In a previous post, I wrote about five notable postmillennial theologians. You may be surprised to find that postmillennialism is not quite so uncommon as some would like to think. Here is the second part of the continued series on famous theologians who were postmillennial.
I’ve heard many times that postmillennialism contradicts persecution and martyrdom. You’ve read Foxe’s book of Martyrs and if you haven’t, you probably hold it in high regard. You may or may not know that Foxe himself was a postmillennial. He actually wrote a play entitled “Christus Triumphans” wherein he states his eschatological view. This in itself should make you rethink the false dichotomy of martyrdom and a positive view of eschatology. He often spoke triumphantly of the church through Christ and that he looks forward to “a this-worldly future and penultimate time of peace and victory for the protestant cause, however short”.
French theologian, scholar, and reformation aid, Beza was also a postmillennial. Theologian Thomas Brightman wrote that Beza said the earth would “be restored from death to life again, at the time when the Jews should also come, and be called to the profession of the Gospel.”
Peter Martyr Vermigli
Born in Italy, born Pietro Martire Vermigli was an Italian-born reformer. He led the way for many other Italian-born reformers as well. He was a postmillennnial and one of the ways we know is in the way he interpreted Romans. Vermigli took the quote ‘fullness of the Gentiles’ in Romans 11:25 to mean that the “Messiah’s kingdom among the Gentiles would have reached its fullest development, indeed its consummation, by the time Israel is called”.
Most notably known as the father of modern missions, Carey was also a postmillennial theologian. This little-known fact has tragically been overlooked in every single one of his biographies. Yet about Carey Richard Bauckham wrote “The Postmillennialism of the eighteenth century played an important role in the development of Anglo-America missions. In the light of chiliastic expectations, British and American revival movements were considered the first signs of a great wave soon to engulf the whole world. Not only Edwards but also English (Isaac Watts, Philipp Doddridge) and Scottish (John Willison, John Erskine) theologians related Postmillennial eschatology with revival and with the missionary idea – a combination which gave rise to the growth of organized missionary activity at the end of the century. Carey, for example, was strongly influenced by the Postmillennial view of a universal Kingdom of God.” and Carey himself wrote “”It has been said that some learned divines have proved from Scripture that the time is not yet come that the heathen should be converted; and that first the witnesses must be slain, and many other prophecies fulfilled. But admitting this to be the case (which I much doubt) yet, if any objection is made from this against preaching to them immediately, it must be founded on one of these things; either that the secret purpose of God is the rule of our duty, and then it must be as bad to pray for them, as to preach to them; or else that none shall be converted in the heathen world till the universal downpouring of the Spirit in the last days. But this objection comes too late; for the success of the gospel has been very considerable in many places already.”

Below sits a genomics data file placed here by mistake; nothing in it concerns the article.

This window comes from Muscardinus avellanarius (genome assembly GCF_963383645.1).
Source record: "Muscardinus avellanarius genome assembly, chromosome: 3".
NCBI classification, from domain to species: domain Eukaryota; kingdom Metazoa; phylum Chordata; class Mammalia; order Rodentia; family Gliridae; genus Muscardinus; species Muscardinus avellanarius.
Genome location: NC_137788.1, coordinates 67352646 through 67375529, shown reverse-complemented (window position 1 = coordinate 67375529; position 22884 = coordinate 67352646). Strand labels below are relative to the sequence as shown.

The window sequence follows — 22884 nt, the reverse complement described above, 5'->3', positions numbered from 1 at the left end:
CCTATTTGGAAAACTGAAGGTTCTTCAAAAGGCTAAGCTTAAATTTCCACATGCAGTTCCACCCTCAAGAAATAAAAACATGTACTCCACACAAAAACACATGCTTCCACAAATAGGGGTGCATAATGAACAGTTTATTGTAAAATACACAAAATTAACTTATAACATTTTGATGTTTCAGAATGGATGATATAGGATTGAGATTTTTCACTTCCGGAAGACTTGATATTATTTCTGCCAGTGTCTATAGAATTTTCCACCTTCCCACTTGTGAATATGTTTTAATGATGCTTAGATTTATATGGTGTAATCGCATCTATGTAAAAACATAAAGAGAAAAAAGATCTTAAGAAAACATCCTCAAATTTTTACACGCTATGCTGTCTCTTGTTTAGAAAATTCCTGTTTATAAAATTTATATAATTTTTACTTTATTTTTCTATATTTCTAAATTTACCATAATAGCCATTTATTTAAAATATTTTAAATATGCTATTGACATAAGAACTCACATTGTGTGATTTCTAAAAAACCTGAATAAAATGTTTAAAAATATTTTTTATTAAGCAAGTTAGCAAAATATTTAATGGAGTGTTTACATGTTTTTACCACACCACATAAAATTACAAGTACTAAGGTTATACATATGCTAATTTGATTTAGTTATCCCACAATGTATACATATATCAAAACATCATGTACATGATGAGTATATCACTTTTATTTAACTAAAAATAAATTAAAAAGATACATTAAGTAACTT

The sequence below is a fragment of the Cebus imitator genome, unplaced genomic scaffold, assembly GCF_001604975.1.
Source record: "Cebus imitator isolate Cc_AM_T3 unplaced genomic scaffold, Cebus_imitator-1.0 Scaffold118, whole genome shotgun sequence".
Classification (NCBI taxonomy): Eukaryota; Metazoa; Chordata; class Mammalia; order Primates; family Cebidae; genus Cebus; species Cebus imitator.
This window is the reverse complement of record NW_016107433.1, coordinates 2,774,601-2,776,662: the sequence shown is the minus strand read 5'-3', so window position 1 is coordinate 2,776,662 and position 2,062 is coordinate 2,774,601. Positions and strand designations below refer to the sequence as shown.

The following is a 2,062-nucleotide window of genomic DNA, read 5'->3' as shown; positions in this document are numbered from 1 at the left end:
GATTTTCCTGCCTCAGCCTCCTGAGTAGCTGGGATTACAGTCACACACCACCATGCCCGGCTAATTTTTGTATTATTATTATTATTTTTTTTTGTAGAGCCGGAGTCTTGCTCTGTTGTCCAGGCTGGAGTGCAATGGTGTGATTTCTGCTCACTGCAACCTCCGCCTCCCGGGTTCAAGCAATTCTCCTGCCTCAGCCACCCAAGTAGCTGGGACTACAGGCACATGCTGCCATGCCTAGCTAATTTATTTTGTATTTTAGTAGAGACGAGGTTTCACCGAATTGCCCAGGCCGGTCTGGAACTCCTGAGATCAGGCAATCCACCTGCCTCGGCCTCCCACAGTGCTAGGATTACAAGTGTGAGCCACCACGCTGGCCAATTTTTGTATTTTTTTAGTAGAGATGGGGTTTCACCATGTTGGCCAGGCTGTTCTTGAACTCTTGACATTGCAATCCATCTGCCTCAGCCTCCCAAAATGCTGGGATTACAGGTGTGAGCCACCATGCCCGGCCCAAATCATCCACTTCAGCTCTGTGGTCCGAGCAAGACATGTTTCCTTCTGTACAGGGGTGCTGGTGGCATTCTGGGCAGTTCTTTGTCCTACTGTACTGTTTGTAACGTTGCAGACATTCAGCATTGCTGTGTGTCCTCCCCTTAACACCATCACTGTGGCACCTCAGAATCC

Influential cleric and Cambridge theologian, some actually see Perkins as the founder of Postmillennial thought. Perkins was also a great leader during the puritan movement in England in the late 16th century. He wrote “A fruitful Dialogue Concerning the End of the World” wherein he writes his millennial views, the future of the kingdom of Christ, and that Christians should not pay much attention to those who focus too much on future prophesies. He specifically also denounced the future coming of much in Revelation 20 and looked forward to the growth of the kingdom of Christ.